What’s Next, Police With Tanks?
In the classic television series The A-Team, the eponymous heroes spend much of their time evading or thwarting the show’s stock adversaries, the ineffective Military Police. In a show notable for its lack of blood and gore, the MPs are waylaid by many a car crash, explosion, and unluckily placed boat pier.
How quaint that all seems today, when the creeping militarization of American law enforcement has at last begun to shock the conscience. Although many of us endure perennial mourning and outrage over the “senseless” acts of school shooters, most of us have more or less ignored the routine, all-too-logical bloodshed and injustice perpetrated by out of control SWAT teams, police forces equipped like armies, and cities and towns clamoring for materiel designed for military occupation, not public safety.
Talking heads and professional activists never tire of asking how many children must die before Washington imposes yet another round of constraints on the Second Amendment. But which leading voices wonder how many children must bleed in their own homes before Americans take action to constrain our officials from adopting a war footing in our neighborhoods?
At Salon, Alecia Phonesavanh recounts the latest gut-wrenching iteration of the pattern. “I heard my baby wailing and asked one of the officers to let me hold him,” she writes. “He screamed at me to sit down and shut up and blocked my view, so I couldn’t see my son. I could see a singed crib. And I could see a pool of blood. The officers yelled at me to calm down and told me my son was fine, that he’d just lost a tooth. It was only hours later when they finally let us drive to the hospital that we found out Bou Bou was in the intensive burn unit and that he’d been placed into a medically induced coma.”
As the latest ACLU report on police militarization reveals, Americans are paying their police forces to assault their own communities—in bungling, overzealous, and unconscionable fashion. Sadly, this should not be news to state and federal lawmakers. The Washington Post’s Radley Balko, for instance, has sounded the alarm for nearly a decade, filing a CATO study in 2006 and writing a book on the “rise of the warrior cop” last year.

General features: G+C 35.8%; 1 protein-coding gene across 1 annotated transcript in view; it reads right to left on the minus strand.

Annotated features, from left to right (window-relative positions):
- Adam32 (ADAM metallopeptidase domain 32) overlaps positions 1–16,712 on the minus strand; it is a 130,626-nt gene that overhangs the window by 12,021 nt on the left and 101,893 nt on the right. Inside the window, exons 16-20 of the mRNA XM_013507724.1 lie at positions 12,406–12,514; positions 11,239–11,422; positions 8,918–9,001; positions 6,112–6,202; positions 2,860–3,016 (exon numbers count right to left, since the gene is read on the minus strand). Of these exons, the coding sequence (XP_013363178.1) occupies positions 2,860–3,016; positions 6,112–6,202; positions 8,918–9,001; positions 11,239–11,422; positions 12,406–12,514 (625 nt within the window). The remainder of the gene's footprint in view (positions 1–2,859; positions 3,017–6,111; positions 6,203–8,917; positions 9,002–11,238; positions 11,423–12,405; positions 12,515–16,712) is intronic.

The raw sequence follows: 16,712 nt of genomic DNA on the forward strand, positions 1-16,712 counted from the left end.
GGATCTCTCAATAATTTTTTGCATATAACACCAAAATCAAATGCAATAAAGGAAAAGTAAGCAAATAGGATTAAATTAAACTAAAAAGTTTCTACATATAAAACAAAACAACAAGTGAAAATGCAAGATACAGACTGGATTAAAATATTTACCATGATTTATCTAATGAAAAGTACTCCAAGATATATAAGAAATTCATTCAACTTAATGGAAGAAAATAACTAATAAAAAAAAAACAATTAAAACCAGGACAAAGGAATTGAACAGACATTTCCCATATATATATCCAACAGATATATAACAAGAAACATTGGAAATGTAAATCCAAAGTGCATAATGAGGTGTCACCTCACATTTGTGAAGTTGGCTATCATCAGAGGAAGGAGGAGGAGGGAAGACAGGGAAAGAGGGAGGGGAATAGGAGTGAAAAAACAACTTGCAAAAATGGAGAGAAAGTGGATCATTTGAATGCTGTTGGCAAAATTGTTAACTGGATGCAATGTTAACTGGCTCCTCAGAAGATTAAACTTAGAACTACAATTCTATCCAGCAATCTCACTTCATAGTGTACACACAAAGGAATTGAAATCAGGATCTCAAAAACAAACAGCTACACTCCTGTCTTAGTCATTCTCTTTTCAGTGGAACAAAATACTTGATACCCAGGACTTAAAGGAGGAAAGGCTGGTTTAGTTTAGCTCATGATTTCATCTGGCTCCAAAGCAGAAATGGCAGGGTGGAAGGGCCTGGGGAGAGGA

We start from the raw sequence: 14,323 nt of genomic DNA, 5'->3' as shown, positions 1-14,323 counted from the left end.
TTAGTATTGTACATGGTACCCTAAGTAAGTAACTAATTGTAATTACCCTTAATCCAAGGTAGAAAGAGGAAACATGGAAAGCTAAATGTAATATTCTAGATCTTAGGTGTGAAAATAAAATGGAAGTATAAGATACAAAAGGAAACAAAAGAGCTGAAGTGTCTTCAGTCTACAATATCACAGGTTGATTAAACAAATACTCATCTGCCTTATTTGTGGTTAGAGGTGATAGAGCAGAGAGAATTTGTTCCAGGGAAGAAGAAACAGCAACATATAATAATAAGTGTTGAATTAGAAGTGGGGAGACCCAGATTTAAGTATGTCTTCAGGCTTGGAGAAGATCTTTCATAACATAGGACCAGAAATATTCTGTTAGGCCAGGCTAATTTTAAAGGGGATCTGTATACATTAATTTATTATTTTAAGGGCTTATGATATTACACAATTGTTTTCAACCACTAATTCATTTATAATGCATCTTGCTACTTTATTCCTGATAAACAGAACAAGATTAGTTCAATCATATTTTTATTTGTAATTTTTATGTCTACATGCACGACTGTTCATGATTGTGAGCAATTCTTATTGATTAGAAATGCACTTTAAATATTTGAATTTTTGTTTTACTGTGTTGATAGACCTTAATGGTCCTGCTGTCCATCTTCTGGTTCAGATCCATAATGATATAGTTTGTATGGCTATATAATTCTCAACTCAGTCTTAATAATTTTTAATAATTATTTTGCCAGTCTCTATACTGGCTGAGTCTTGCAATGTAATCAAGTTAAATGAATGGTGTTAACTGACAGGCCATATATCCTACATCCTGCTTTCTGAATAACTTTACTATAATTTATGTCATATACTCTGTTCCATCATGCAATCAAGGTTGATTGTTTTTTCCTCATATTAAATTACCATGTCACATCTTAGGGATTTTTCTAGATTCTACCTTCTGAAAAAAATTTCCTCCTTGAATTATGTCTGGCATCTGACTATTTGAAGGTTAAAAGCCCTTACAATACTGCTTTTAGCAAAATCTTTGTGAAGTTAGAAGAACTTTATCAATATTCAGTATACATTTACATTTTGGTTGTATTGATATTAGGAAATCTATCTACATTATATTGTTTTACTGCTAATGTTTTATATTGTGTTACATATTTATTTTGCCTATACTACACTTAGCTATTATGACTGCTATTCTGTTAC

The vicious irony of the situation is now beyond even our legislators’ robust power of denial. As responsible gun owners have been vilified by entrenched special interests, our police forces have transformed into municipal militias, fueled by our fear of private violence.
Because of our dread of random death at the hands of terrorists, loners, and extremists, we have stood by as those meant to protect us have regularized deadly violence of their own.
Because of our anxiety and uncertainty over abandoning the war on drugs, we have allowed ourselves to accept an almost literal war on ourselves.
It is naïve to imagine that a militarized police will confine itself to surgical strikes in crime-ridden areas. The “battlefield” created by a culture of comprehensive anxiety will tend toward the same ubiquity at home as it has abroad in the so-called war on terror. If it’s not a drug raid gone wrong, it’s an act of swatting—triggered, perhaps, by angry losers seeking entertaining revenge against online opponents who beat them at—yep—war games.
If it’s not that, it’s credit card fraud.
This is only the beginning of the twisted logic of military policing. In a further bitter irony, the rise of the warrior cop feeds every paranoid inclination of our armed citizen-survivalists, which encourages, of course, yet more militarization.
Yet one does not have to don a tinfoil hat to connect the Founders’ warnings about standing armies to the threat posed by militarized police forces today.
What is to be done? The way forward is nowhere as simple as gun-control advocates often make their agenda seem. Just as we cannot simply “crack down on guns,” we cannot just crack down on warrior cops and expect life to return to “normal.” The swattification of America is the product of several massive political and cultural failings, from the war on drugs to the prison-industrial complex to the ideology of insecurity that has conquered so much of our view of human life.
Of course, cities can take steps right away to mitigate the damage done by militarizing law enforcement. Unless Americans strike at the psychological roots of the problem, however, the institutionalized violence of the warrior cop will haunt us for generations to come.